IN THE COURT OF APPEALS OF THE STATE OF WASHINGTON
STATE OF WASHINGTON,
FILED: March 5, 2012
Lau, J. — A jury convicted Tavorris Powell of first degree robbery, attempting to
elude a pursuing police vehicle, and first degree unlawful possession of a firearm.
Powell appeals his unlawful possession of a firearm conviction, claiming denial of due
process. Based on the multiple firearms evidence and the single count charged, the
court instructed the jury that it must unanimously agree on which act the State had
proved beyond a reasonable doubt. Powell contends the State’s closing remarks
constitute an election to rely on possession of one specific gun. He argues the jury
therefore was permitted to convict him of an uncharged crime. Finding no error, we
On January 8, 2010, Tavorris Powell called Bao Do to buy marijuana. Do
agreed to meet Powell. Do picked up Powell in his Mercedes and the men drove to a
store so Powell could get money. When Powell returned to the car, he pulled out a
gun1 and cocked it. Do drove around for a while and then Powell demanded to drive
Do’s car. Do claimed he was not free to leave or call for help because Powell kept the
gun on his lap while they drove around. At various times Powell forced Do to ride in the
trunk of the Mercedes.
As they drove around, Powell stopped to pick up two friends—Joshua Dawson
and an unidentified male. The men also stopped at a house and picked up a red bag
containing three guns.
As the night went on, Powell told Do that he wanted Do to “set up” one of Do’s
friends, Thuong Nguyen. Do called Nguyen and arranged to meet him under the ruse
of selling him marijuana. Do, Powell, Dawson, and the unidentified man arrived at the
meeting location before Nguyen. Do and Powell stayed in the Mercedes while the
other two men got out armed with their guns. Nguyen arrived in his Mustang, opened
his car door, and noticed a handgun pointed at him. Dawson and the unidentified man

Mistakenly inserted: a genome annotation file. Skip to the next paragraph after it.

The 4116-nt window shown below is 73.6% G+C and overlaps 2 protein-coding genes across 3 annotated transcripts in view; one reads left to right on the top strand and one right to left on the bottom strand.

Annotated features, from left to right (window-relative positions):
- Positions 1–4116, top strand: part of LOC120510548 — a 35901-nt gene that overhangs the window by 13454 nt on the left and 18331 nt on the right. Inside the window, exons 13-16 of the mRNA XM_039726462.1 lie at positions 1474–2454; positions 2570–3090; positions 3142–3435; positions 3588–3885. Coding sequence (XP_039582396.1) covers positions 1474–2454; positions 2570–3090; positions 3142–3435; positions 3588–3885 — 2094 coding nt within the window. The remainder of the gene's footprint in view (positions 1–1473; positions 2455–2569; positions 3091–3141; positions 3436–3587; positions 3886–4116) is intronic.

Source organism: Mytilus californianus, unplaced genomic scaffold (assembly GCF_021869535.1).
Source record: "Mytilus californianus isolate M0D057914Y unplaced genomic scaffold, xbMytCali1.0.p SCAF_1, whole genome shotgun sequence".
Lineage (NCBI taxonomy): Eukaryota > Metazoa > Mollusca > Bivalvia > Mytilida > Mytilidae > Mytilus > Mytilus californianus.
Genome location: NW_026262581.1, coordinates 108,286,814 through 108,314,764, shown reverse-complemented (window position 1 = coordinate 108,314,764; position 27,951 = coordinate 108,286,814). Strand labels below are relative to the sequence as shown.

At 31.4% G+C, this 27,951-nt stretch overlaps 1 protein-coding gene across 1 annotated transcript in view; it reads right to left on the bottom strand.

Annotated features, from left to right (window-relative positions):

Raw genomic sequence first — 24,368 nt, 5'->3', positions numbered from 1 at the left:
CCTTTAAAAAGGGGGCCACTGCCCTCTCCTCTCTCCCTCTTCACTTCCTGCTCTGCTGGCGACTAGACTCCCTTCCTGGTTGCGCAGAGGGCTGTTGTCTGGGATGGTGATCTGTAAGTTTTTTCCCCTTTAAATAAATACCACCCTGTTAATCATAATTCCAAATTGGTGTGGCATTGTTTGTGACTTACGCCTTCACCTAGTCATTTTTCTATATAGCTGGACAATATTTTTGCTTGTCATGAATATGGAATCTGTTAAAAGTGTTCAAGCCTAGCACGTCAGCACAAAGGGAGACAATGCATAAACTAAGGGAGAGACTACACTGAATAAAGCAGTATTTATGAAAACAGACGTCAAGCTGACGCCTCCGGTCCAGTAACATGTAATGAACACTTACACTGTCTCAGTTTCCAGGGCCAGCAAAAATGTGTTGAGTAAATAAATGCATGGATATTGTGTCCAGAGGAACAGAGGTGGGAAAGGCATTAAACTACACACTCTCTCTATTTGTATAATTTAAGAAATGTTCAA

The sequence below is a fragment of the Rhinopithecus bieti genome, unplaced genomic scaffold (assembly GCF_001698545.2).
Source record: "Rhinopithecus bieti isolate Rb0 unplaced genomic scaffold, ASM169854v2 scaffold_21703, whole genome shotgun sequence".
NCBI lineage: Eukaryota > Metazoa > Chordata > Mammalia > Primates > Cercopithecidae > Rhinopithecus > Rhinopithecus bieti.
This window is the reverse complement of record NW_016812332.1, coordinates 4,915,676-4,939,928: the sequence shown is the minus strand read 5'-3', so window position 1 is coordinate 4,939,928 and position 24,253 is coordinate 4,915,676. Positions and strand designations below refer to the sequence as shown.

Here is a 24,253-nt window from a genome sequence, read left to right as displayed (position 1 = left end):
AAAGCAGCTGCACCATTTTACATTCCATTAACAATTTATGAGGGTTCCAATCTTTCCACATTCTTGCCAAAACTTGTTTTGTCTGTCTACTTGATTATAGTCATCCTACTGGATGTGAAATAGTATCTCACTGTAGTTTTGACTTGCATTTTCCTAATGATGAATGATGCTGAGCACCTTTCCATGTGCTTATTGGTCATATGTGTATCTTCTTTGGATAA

displayed their guns and demanded that Nguyen leave his keys in the Mustang.
Nguyen got out of the Mustang, and the men went through his pockets and took his
At trial, Do identified State’s exhibit 17 as the gun Powell pulled out in the car.
phone and driver’s license. Told to leave, Nguyen walked away and saw Do in the
Mercedes’ passenger seat and Powell sitting in the driver’s seat holding a gun.2 As
Nguyen passed by the Mercedes, Powell ordered him to empty his pockets into the
Mercedes and Nguyen complied.
Powell and Do drove off in the Mercedes, and Dawson and the unidentified man
drove the Mustang. Nguyen ran to a gas station to call 911. Do also called the police
after escaping from the Mercedes.
Police responded and saw a silver Mercedes matching Do’s description and
driven by an African American male. As the police turned around to follow the
Mercedes, another African American male jumped out of the passenger seat carrying a
red bag. The police unsuccessfully chased the Mercedes. With the help of a canine
unit, police later found a red bag with three handguns inside.3 They also found the
Mercedes abandoned with a handgun under the steering wheel.4 At trial, Do and
Nguyen identified the gun under the steering wheel as the gun Powell used to rob them
Police arrested Powell on January 13, 2010. The State charged him with first
degree robbery, attempting to elude a pursuing police vehicle, and first degree unlawful